The primary benefit of pubic hair is its ability to reduce friction during sexual intercourse. The skin in the area around the genitals is very sensitive. Pubic hair can naturally reduce friction associated with the movements during sexual intercourse and other activities wherein chafing may occur.
“There is no medical reason that you need to be removing or trimming some or all of your pubic hair,” says Nina Carroll, MD, OB/GYN, of Your Doctors Online. According to Carroll, the risk of infection — be it bacterial, yeast, or sexually transmitted — is not higher or lower based on your pubic hair practices.
It's not necessary to remove the hair in this area to keep your body clean. In fact, there are no health benefits to removing pubic hair. Shaving: Some girls say that shaving pubic hair is “high maintenance” because the hair usually grows back in just a couple of days.
Some people experience more pubic hair loss with age than others — most likely caused by a mix of genetics and underlying medical conditions. One more thing to know: Significant graying of pubic hair is uncommon before age 50.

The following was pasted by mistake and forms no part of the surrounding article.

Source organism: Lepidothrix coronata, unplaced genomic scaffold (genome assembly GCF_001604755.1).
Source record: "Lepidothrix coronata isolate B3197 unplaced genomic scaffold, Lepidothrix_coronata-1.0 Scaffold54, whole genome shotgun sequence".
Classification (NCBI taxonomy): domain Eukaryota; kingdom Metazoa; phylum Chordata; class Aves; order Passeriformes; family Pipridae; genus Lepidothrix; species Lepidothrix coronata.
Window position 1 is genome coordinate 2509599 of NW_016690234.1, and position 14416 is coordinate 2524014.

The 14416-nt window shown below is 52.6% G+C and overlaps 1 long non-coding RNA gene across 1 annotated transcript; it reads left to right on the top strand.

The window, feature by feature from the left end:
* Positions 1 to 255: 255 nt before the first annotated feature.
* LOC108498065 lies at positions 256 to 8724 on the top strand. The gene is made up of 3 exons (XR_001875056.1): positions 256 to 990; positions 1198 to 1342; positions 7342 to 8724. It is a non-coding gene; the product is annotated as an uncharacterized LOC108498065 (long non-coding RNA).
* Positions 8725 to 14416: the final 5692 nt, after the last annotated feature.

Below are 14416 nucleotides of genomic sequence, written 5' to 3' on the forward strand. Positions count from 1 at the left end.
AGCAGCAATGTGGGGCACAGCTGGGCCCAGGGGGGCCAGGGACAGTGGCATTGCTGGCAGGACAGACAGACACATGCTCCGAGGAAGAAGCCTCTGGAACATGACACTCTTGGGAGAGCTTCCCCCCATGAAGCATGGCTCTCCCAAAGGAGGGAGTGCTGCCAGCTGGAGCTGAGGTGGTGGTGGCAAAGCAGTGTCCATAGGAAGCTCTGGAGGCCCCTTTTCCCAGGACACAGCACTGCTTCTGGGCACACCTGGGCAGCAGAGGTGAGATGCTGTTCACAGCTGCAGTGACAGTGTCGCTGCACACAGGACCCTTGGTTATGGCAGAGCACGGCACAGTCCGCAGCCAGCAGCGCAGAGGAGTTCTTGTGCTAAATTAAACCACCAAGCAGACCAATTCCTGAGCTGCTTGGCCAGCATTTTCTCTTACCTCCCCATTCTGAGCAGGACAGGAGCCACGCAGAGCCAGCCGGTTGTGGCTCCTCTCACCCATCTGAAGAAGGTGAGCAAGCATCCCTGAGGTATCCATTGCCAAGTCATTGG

If you are on your periods
If you are one of them who wears a pad during periods, you would not want to shave down there. Newly shaved skin is prone to irritation, and constantly using the pad causes friction of the skin. So, there will be rashes, bumps and even one will feel pain down there.
“Waxing lasts longer over time because hair is being removed from the follicle whereas shaving just cuts it at the surface,” says Shays. “Waxing will leave you smoother longer as unwanted hairs become thinner and in some cases don't grow back at all.
The reasons may include a desired aesthetic, sexual practices, one's sense of personal hygiene, participation in certain sports or exercise, and/or clothing choices and comfort. From the gynecologist's perspective, shaving regularly to eliminate pubic hair has drawbacks.